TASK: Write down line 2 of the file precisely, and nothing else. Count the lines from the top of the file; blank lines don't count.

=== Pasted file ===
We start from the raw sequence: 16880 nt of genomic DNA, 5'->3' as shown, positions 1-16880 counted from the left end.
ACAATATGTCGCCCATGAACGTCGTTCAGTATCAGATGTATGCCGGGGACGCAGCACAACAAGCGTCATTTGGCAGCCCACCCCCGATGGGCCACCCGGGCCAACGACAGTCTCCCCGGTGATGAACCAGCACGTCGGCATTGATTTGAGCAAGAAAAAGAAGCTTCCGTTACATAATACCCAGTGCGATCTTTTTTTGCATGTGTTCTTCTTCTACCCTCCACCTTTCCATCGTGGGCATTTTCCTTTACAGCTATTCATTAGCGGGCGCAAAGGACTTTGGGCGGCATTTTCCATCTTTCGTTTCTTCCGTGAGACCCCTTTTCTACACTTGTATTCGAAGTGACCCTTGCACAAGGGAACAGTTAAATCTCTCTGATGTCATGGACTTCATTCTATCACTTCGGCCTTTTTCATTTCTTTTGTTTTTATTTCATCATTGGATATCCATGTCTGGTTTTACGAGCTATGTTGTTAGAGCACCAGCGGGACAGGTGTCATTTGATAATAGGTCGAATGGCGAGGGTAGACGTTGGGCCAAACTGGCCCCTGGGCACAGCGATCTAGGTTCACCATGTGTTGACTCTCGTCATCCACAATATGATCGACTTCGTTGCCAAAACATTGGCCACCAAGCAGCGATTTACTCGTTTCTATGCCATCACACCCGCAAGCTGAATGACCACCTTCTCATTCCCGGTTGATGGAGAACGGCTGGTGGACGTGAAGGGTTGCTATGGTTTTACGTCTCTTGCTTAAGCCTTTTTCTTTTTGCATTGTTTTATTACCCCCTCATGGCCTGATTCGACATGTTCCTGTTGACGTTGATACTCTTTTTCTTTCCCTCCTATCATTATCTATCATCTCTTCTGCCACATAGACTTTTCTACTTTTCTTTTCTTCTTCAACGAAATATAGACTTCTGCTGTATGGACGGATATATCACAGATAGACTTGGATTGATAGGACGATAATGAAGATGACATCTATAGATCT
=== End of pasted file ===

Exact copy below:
ACAATATGTCGCCCATGAACGTCGTTCAGTATCAGATGTATGCCGGGGACGCAGCACAACAAGCGTCATTTGGCAGCCCACCCCCGATGGGCCACCCGGGCCAACGACAGTCTCCCCGGTGATGAACCAGCACGTCGGCATTGATTTGAGCAAGAAAAAGAAGCTTCCGTTACATAATACCCAGTGCGATCTTTTTTTGCATGTGTTCTTCTTCTACCCTCCACCTTTCCATCGTGGGCATTTTCCTTTACAGCTATTCATTAGCGGGCGCAAAGGACTTTGGGCGGCATTTTCCATCTTTCGTTTCTTCCGTGAGACCCCTTTTCTACACTTGTATTCGAAGTGACCCTTGCACAAGGGAACAGTTAAATCTCTCTGATGTCATGGACTTCATTCTATCACTTCGGCCTTTTTCATTTCTTTTGTTTTTATTTCATCATTGGATATCCATGTCTGGTTTTACGAGCTATGTTGTTAGAGCACCAGCGGGACAGGTGTCATTTGATAATAGGTCGAATGGCGAGGGTAGACGTTGGGCCAAACTGGCCCCTGGGCACAGCGATCTAGGTTCACCATGTGTTGACTCTCGTCATCCACAATATGATCGACTTCGTTGCCAAAACATTGGCCACCAAGCAGCGATTTACTCGTTTCTATGCCATCACACCCGCAAGCTGAATGACCACCTTCTCATTCCCGGTTGATGGAGAACGGCTGGTGGACGTGAAGGGTTGCTATGGTTTTACGTCTCTTGCTTAAGCCTTTTTCTTTTTGCATTGTTTTATTACCCCCTCATGGCCTGATTCGACATGTTCCTGTTGACGTTGATACTCTTTTTCTTTCCCTCCTATCATTATCTATCATCTCTTCTGCCACATAGACTTTTCTACTTTTCTTTTCTTCTTCAACGAAATATAGACTTCTGCTGTATGGACGGATATATCACAGATAGACTTGGATTGATAGGACGATAATGAAGATGACATCTATAGATCT